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Thursday, 27 December 2012

Ask the person next to you - what is the most important freedom in a democracy?

The freedom of speech.

We're giving it away.   Bit by bit.  

Sometimes you need a Christmas break to look back over stories and developments that may have been under-reported or not properly discussed during the year.   This is a huge such story for 2012.

In November, Nicola Roxon released some draconian guidelines for proposed new laws.   We were probably watching the AWU and misogyny matters at the time.   It's very important now to take stock of what Roxon and the Gillard Government are up to.

Annabel Hepworth's story this morning from The Australian is a good starting point - it was for me while I was fishing earlier.

Coalition 'soft' on offence laws

THE Coalition has been accused of being less trenchant in resisting Labor's plan to make it unlawful to offend or insult another person than a former political staffer to Gough Whitlam and a federal ALP backbencher.

In a letter to Coalition MPs a right-wing think tank says it has a "very great concern at the failure" of the Coalition to oppose the laws.

The letter by Institute of Public Affairs executive director John Roskam says "frankly, that's just not good enough" that the Coalition intends to wait until a Senate inquiry has examined the plan.

"Members from around the country have inundated me with phone calls, emails, and letters about the draft legislation," the letter says.

"Every one of them has asked the same question: where is the Coalition on this issue? I wish I had something positive to tell them."

It says that former Whitlam adviser, retired NSW chief justice and ABC chairman Jim Spigelman, who has criticised the proposed laws for imposing unprecedented restrictions on free speech because they make it unlawful to offend or insult people, has been outspoken on the plan, "in stark contrast" to the "silence" of the Coalition.

Read on at The Australian's website, or better still subscribe to the paper!  

Annabel's story is based on this 11 December letter from John Roskam of the Institute of Public Affairs to coalition MPs.   Good on him for writing it, and good on Annabel Hepworth and The Australian for reminding us about it today.

IPA letter to coalition MPs_001
 Simon Breheny from the IPA had a red-hot go at giving this issue some prominence in late November, it's worth re-reading what he said then.

Andrew Bolt law to be supercharged by Gillard government’s anti-discrimination changes

By on November 21, 2012in Freedom of speech, Media release

“Attorney-General Nicola Roxon’s proposed changes to anti-discrimination laws announced on Monday are an attack on the fundamental freedoms of Australians,” said Simon Breheny, Director of the Legal Rights Project at the Institute of Public Affairs.

“The right to hold and express political opinions is fundamental to a liberal democracy. The Gillard government’s proposed changes to anti-discrimination laws threaten to eliminate these freedoms.

“The draft laws will punish individuals who express political opinions, if someone is offended by those opinions while working. Andrew Bolt was censored for talking about race. The Gillard government wants to censor talking about politics,” said Mr Breheny.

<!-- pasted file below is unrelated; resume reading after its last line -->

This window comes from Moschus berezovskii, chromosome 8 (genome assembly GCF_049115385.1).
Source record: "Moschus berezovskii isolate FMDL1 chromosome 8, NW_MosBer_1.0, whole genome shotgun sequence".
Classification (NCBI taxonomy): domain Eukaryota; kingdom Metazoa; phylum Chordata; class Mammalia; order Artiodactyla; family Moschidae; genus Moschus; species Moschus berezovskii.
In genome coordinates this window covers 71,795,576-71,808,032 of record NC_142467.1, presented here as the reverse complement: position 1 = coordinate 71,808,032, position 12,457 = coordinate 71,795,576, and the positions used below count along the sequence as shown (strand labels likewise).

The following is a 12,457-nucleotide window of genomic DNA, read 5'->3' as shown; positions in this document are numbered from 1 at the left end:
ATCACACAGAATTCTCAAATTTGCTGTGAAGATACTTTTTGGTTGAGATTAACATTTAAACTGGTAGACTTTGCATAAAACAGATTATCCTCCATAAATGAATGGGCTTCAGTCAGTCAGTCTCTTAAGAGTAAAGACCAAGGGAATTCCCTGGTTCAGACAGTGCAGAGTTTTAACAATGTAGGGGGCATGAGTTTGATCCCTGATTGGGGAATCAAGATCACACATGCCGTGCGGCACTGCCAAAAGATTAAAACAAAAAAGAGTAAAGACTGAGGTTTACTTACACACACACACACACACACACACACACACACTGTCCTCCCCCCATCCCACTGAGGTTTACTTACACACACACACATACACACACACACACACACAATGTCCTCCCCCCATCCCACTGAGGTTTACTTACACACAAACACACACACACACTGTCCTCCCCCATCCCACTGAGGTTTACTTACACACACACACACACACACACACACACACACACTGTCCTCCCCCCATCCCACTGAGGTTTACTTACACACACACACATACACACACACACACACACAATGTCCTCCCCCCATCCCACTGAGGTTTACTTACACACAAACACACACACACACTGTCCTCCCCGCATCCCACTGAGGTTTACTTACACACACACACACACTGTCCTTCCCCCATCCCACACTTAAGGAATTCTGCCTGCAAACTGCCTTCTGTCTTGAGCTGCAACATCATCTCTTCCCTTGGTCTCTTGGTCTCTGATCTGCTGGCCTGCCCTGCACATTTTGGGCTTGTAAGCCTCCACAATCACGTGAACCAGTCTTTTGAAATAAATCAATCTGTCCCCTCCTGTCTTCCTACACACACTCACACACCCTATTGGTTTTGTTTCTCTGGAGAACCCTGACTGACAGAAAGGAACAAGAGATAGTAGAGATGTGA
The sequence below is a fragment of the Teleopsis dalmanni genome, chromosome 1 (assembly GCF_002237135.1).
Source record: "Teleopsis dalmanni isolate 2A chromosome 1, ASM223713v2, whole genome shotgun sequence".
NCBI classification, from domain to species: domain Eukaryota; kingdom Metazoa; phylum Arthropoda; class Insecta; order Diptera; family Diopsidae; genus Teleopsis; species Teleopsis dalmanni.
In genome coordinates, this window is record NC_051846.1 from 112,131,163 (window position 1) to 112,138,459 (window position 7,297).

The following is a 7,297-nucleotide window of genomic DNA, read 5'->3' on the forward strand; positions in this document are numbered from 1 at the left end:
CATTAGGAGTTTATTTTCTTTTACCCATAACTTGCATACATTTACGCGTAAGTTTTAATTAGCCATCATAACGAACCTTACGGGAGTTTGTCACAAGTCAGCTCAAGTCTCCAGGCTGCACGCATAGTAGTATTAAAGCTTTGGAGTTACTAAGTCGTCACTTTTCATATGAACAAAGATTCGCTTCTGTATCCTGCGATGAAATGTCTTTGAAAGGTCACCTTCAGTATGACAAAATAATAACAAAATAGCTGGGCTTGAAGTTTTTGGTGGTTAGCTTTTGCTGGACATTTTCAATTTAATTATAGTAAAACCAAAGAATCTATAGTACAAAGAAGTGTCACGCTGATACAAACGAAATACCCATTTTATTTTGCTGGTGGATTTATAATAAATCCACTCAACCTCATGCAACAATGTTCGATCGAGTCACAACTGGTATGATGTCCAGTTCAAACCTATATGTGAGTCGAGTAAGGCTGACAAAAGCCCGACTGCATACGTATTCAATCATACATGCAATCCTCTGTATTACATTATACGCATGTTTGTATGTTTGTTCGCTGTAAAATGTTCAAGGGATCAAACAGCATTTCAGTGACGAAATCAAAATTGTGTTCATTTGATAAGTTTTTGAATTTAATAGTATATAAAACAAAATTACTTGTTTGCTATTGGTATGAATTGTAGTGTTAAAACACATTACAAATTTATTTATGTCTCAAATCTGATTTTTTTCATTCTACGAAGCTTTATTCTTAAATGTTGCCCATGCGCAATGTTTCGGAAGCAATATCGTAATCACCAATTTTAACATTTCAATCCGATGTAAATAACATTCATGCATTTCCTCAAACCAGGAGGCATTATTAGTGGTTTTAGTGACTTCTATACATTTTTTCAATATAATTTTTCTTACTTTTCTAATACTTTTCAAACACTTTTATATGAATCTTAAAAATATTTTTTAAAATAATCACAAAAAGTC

“The Andrew Bolt case under Section 18C of the Racial Discrimination Act showed how ‘offend, insult, humiliate and intimidate’ on the basis of racial or ethnic characteristics can be used to silence free expression. These draft laws censor the expression of political opinion while working.

“Tony Abbott must immediately commit to opposing this extraordinary attack on our political liberty. If these laws are enacted, the Opposition must commit to repealing them in government,” said Mr Breheny.

The Institute of Public Affairs’ FreedomWatch project was founded in 2012 to focus on freedom of speech, the rule of law and personal liberties.

To donate to the IPA Freedom of Speech Fighting Fund visit: support.ipa.org.au

For media contact: Simon Breheny, Director, Legal Rights Project, 0400 967 382  

People who've lived under totalitarian regimes can see the warning signs.   This is truly shocking stuff.   Imagine a tribunal appointed by the Gillard Government with the power to determine whether your statement of your political opinion had offended someone.   Climate change, asylum seekers, law and order issues, crimes and sentencing - a political leader's fitness to hold office.   This is too bizarre to even contemplate in a democracy, yet here it all is in writing.  

These things tend to happen bit by bit.   Then one day we wake up and wonder "how the hell did we get here?"

You should get active in support of John Roskam and the IPA.   They are a great voice of reason.

Read also Janet Albrechtsen in The Australian today. 

And The Australian's great editorial, New Discrimination Laws Undermine Civil Society.   

It's a shame we missed this during the business part of the year - or perhaps we are seeing the Gillard/McTernan media management handbook at play, ably assisted by a Canberra Gallery all too keen to ask tough questions of Ms Gillard like "What more can we do to help?"



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Where it Started

Gillard & the AWU scandal

Interview with Bob Kernohan